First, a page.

The new internal ATSC and QAM tuner
Although not everyone agrees that an internal ATSC and QAM tuner is useful if you have component inputs, we do. For starters, it adds another source to bring the Slingbox Pro HD up to three, but also it makes the thing useful without the need to rent a STB from an HD provider. We were really happy with the performance of the ATSC tuner, it didn't have any problems locking into the stations in our area and the guide data in the Sling Player 2.0 software matched up perfectly. We wish we could say the same thing for the QAM tuner, though.
Not only did the scan take forever, but although it obviously recognized all of our channels, it didn't match the channels up with the guide. So every single channel shows up as 10.1 "No Guide Data." And then, to add insult to injury, there is no way to match up the channels manually. This isn't our only gripe about the new guide feature though -- the other real issue is that the favorites feature is pretty useless. First off, we should be able to edit which channels show up in the guide at all, but we could at least accept the favorites as they stand if they were made the default option when you tune in for the first time or change sources. The only other problem we had with the internal tuner was the fact that we are forced to choose from ATSC, QAM or analog; and switching between the three options requires a rerun of the Setup Assistant. Ideally we'd be able to mix and match at least two of them to improve the variety of channels available -- like QAM channel 10.1 and analog ESPN, for example.
Aside from the audio video sync issues we mentioned in the initial review, the quality of streaming HD over our local network looks great at about 5Mbps. Unfortunately, the results streaming over the internet weren't as hot. We know, we know -- the internet can be slow, but our isn't. In our tested environment we were lucky enough to have FiOS's 20/5 service and see 5Mbps of upload throughput on a regular basis. Of course we understand that the speed of our link, and the end to end throughput on the internet are two things entirely, but perhaps we're just a little too spoiled by the Slingbox. Let us explain.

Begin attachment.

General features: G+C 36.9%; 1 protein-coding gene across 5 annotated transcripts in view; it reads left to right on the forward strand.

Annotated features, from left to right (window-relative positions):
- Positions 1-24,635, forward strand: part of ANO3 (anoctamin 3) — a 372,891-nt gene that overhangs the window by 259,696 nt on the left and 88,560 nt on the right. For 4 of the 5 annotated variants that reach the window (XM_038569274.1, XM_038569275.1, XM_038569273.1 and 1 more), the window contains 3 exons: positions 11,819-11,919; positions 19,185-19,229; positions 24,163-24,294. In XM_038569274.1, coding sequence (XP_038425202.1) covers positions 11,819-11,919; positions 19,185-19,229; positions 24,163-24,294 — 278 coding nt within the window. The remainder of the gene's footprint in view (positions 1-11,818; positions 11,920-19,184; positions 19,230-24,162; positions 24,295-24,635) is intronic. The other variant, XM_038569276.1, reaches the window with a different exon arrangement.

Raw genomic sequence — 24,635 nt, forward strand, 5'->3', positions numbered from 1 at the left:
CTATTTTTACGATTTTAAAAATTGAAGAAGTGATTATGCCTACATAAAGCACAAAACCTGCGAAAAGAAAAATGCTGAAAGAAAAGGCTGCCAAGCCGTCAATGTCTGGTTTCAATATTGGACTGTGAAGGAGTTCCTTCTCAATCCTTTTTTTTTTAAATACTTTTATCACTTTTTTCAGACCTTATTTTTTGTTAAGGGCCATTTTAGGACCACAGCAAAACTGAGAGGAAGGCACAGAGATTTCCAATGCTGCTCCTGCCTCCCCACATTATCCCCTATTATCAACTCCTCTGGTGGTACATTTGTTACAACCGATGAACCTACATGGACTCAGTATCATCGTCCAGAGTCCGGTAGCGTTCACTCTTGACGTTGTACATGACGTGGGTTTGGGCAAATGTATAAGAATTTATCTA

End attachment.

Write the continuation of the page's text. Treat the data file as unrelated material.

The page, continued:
While one of the most impressive things about the Slingbox is its ability to make the most of the throughput that you do have, when it comes to HD, things aren't as good. For whatever reason, you have to manually set that you want to stream HD over the internet -- which is anything but intuitive -- but when you do this and your throughput drops, rather than just switch to SD, the viewing experience gets unacceptably choppy. Sure, we can go into the settings and set it to stream in SD, which certainly does the trick, but that is hardly the Sling Media experience we've come to love. That being said, streaming HD over the internet is pretty cool and we found that if you can maintain at least 2Mbps of throughput, the experience is very enjoyable -- though we are still a little annoyed that the HD streaming is Windows only. The only other disappointment -- that is apparently coming soon -- is streaming HD to the Sling Catcher, which is currently VGA only.
The good news is that every one of our issues with the Slingbox Pro HD are with its software, and based on Sling Media's track record, we'd be very surprised not to see them resolved in short order. But honestly, we're really splitting hairs here -- after all, we're still amazed that it's possible to stream quality HD over the internet using affordable connections from everyday providers. So there's still little doubt that the Slingbox Pro HD is a must upgrade to any true HD snob.